“You going to teach me?”
“Just because Mom’s Korean doesn’t make me a martial arts master.”
“No but the black belt and gi in your closet do.”
“How do you—” She smacked him in the shoulder. “I’m never letting you in my room again.”
“Oh, come on. You left the closet door cracked once. I was just curious.”
They sat down at their usual table, a corner setup that only seated four. Andy hadn’t made his appearance yet, so they were still alone.
“Curious, huh? You know what I am curious about?”
She leaned in close and her voice dropped an octave. “How did you make that ball hit George in the head?”
“It came at him from behind. I didn’t have anything to do with it.”
Millie put her pizza down, her face now serious. “I saw it all, Kev. I could see past George. I saw the ball come up off the ground. I saw it fly through the air. And I saw it smash directly in to the back of George’s head. No one touched it. And I sure as hell didn’t see any wires. So how did you do it?”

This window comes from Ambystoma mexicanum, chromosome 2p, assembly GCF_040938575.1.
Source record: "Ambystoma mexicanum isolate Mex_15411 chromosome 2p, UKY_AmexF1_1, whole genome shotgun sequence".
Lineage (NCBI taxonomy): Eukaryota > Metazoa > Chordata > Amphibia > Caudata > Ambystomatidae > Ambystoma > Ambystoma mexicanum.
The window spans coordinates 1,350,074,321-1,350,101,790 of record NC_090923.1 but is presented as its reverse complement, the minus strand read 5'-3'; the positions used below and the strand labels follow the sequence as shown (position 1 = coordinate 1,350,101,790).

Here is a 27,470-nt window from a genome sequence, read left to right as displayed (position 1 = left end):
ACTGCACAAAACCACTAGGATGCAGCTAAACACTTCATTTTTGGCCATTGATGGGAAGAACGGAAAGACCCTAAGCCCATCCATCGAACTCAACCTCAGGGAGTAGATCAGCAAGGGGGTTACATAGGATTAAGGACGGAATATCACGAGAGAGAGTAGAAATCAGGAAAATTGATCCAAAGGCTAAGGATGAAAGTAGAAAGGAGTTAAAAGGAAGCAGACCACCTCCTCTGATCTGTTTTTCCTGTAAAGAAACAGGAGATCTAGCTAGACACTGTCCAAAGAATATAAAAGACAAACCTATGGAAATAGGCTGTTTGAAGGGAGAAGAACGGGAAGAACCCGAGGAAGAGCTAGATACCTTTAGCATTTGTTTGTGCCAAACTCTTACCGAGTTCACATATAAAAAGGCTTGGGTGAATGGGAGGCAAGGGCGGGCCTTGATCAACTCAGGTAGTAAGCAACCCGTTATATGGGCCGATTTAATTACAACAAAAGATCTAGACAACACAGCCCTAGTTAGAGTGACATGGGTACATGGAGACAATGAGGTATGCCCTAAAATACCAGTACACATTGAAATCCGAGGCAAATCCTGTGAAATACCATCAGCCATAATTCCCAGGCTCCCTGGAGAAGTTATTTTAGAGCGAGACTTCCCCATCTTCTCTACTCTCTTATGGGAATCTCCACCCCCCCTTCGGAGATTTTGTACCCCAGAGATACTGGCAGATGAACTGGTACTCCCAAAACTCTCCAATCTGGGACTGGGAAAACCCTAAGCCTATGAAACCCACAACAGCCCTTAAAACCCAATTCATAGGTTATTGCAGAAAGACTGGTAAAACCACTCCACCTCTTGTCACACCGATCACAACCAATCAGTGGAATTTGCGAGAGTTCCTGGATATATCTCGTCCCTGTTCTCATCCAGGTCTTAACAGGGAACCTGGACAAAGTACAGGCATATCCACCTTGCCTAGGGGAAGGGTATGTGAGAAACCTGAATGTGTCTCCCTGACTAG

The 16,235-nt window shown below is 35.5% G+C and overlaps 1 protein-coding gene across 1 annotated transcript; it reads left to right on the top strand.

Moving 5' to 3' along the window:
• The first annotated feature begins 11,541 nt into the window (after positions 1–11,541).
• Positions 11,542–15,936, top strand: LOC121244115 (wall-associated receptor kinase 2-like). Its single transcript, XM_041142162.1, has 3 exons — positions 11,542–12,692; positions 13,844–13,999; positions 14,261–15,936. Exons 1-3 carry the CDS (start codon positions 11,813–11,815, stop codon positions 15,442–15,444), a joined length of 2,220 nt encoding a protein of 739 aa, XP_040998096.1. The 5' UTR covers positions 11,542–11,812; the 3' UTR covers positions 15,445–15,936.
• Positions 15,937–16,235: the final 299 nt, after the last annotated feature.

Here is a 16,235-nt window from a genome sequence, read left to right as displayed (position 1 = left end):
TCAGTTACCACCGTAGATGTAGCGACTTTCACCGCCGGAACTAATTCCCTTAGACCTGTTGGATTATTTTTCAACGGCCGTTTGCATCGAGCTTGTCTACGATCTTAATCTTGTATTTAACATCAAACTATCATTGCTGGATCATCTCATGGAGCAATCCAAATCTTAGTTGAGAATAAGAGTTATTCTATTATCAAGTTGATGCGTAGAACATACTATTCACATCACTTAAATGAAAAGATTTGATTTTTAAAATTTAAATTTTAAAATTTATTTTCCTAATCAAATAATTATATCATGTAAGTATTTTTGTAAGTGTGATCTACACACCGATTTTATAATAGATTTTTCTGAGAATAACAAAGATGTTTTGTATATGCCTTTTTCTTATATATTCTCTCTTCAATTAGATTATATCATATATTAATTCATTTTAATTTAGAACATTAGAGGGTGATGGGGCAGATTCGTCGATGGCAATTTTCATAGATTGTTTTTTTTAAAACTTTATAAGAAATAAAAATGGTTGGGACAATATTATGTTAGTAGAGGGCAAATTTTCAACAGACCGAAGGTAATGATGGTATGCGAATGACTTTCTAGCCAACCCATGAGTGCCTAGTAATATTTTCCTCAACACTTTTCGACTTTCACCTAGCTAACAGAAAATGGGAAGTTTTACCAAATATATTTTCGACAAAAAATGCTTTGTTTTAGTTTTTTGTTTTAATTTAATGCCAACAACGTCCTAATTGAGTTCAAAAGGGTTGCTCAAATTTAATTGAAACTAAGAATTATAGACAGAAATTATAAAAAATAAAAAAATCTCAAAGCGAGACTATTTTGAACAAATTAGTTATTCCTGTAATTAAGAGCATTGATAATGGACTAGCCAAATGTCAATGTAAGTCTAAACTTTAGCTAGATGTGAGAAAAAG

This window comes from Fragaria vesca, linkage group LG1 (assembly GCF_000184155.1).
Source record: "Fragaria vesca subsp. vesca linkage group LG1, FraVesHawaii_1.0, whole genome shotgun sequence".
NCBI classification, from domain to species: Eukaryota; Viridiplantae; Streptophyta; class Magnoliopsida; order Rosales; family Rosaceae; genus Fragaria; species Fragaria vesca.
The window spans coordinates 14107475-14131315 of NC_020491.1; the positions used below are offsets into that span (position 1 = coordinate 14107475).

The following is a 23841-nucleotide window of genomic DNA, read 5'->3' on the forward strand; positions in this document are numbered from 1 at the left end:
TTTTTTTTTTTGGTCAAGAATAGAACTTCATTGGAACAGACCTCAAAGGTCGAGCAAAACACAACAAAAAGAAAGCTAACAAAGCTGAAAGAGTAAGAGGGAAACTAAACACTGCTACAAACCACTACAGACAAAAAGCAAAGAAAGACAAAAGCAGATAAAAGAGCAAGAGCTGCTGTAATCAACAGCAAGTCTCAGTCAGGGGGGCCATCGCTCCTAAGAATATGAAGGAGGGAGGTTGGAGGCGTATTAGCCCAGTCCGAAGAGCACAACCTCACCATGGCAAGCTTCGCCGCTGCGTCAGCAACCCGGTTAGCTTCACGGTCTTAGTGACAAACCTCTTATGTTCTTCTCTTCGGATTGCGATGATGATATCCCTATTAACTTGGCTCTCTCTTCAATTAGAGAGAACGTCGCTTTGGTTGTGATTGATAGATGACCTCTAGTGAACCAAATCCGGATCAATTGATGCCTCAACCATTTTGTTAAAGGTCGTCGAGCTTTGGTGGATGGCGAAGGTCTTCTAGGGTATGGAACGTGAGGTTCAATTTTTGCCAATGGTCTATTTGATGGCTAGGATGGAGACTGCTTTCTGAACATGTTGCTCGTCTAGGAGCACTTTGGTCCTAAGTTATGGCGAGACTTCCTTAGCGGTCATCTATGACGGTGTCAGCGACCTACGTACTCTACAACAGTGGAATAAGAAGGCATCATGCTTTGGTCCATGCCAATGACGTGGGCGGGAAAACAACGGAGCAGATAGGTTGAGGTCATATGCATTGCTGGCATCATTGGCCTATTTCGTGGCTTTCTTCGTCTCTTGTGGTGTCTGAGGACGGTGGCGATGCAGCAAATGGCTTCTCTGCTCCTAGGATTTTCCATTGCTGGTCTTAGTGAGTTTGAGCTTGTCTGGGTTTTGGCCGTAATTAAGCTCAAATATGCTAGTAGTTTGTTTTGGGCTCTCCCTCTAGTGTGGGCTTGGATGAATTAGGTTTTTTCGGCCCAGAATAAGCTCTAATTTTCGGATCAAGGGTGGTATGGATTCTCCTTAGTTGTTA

“I—” Kevin shook his head. He felt like his world was suddenly collapsing around him. “How do you know it was me? Why would you think I have some kind of power?”
“I saw the look on your face when that football hit George. I saw a bit of excitement, but mostly you looked surprised. And that’s not a look I see much when you’re knocking heads with George Arnold.”
“It came out of nowhere. Anyone would be surprised by that. I—”
“Don’t lie to me, Kevin Edison Mathis. We know each other far too well for that.”
Kevin opened his mouth, ready to defend himself, to make up some other lie. But he stopped, his mouth still hanging open. He knew he couldn’t keep up this charade, not with Millie. “I-I’m not sure. I—”
“What’s up, peeps?”
Andy flung his body in to the chair between Millie and Kevin. They both stopped to look at him.
“What?” Andy said. “Did I do something wrong? Were you both professing your true love to one another?”
Kevin and Millie met eyes, but quickly turned away from each other. Shut up, Kevin thought, loudly projecting those words towards Andy. He hoped he wasn’t turning beat read in front of Andy and Millie.
The truth was he did have feelings for Millie. He loved her—or at least he was pretty sure he did. He didn’t know for sure, because she was the first person that ever made him feel that way. But she was also his best friend. He was mortified he could screw that up if he made a move on her. What if she didn’t feel the same way?